The company behind the Lifestyle Lift was penalized $300,000 for “cynical, manipulative, and illegal” activites in the state of New York. Seems they were engaging in a practice called “astroturfing”, whereby employees of the company were posing as satisfied patients on chatrooms and Plastic Surgery forums. According to the report, these were not simply overzealous employees trying to improve business. They were under direct orders from their supervisors to create false personas to encourage patients to sign up for surgery. “Put your wig and skirt on and tell them about the great experience you had”, said one corporate email.
Now this lawsuit says nothing about the actual procedure, which may or may not be a good idea for a particular patient. What it does highlight, however, is the grain of salt with which you must take any online review of a surgeon or procedure. Competition for patients can be intense, especially in these challenging economic times, and some unscrupulous providers are not above cheating a bit to bring patients in the door.
What can you do? In short, your homework.
- Check a surgeon’s credentials. A brief overview of board certification can be found here.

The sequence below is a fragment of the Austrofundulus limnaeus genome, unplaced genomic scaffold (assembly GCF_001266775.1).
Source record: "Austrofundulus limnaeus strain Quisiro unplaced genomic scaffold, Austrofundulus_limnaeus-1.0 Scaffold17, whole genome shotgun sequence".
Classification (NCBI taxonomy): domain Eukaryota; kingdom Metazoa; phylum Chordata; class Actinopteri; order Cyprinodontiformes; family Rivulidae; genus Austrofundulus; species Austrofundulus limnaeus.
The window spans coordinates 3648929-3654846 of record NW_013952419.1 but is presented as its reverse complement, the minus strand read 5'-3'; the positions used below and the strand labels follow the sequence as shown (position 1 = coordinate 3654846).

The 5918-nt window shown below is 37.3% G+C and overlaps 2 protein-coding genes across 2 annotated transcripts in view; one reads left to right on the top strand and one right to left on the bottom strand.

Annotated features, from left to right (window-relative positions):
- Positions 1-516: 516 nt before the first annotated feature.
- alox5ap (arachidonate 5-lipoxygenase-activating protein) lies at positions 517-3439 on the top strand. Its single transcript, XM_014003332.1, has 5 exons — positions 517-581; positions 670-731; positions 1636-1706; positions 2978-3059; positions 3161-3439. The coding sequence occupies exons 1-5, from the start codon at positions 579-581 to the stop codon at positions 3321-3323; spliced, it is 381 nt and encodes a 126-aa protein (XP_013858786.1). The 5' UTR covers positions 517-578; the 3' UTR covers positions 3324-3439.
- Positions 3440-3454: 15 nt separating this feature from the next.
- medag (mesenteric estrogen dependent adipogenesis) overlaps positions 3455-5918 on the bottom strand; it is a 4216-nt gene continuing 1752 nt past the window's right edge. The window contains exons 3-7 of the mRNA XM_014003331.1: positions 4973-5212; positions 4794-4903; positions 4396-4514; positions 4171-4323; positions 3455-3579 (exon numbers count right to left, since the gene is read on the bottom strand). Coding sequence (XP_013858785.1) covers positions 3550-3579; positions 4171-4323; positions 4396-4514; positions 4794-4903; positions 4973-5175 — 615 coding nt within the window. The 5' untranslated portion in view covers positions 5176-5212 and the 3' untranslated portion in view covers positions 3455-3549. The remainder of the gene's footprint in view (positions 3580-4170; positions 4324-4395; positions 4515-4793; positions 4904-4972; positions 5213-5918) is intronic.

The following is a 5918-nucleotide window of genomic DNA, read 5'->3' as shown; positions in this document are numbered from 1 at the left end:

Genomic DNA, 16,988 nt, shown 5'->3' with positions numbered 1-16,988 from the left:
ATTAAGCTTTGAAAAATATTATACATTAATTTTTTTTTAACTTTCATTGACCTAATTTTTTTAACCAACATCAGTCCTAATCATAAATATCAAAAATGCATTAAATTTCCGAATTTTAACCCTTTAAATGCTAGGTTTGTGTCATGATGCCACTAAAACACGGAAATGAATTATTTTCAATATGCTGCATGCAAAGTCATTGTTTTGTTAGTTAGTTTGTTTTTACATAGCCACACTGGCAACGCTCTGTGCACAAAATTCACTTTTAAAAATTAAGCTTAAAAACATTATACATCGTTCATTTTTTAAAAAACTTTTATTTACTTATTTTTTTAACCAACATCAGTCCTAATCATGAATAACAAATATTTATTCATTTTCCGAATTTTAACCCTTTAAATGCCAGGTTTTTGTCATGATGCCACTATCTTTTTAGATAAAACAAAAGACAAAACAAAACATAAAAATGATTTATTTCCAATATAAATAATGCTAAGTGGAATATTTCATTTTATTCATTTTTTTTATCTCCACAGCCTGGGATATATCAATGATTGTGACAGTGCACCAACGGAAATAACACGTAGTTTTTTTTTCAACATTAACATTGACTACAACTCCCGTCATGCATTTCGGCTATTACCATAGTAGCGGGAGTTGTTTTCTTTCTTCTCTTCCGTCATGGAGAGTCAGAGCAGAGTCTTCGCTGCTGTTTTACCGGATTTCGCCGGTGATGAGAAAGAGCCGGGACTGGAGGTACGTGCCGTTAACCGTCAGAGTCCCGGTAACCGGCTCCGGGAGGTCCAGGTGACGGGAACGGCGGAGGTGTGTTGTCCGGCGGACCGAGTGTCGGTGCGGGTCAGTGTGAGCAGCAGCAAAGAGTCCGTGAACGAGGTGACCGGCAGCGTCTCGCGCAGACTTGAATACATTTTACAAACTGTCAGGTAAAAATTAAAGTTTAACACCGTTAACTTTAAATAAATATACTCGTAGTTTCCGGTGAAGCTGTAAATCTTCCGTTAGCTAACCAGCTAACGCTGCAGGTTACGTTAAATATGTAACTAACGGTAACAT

- Look at before and after photos of the surgeon’s actual patients.
- If you can, talk to previous patients to get their take on the surgeon, his or her staff, and the procedure.
- Use anonymous online reviews to gather information, but keep in mind that you don’t know who wrote the review.
- Beware of high-pressure sales pitches. If you’re a good candidate for a procedure now, you should be a good candidate in 2 months when you’ve had time to think things over.
If a surgeon seems offended by the requests for more information, find someone else. Those of us who are confident in what we do, and in our qualification to do it, are proud to share whatever details are necessary to make you, the patient, feel comfortable with your decision.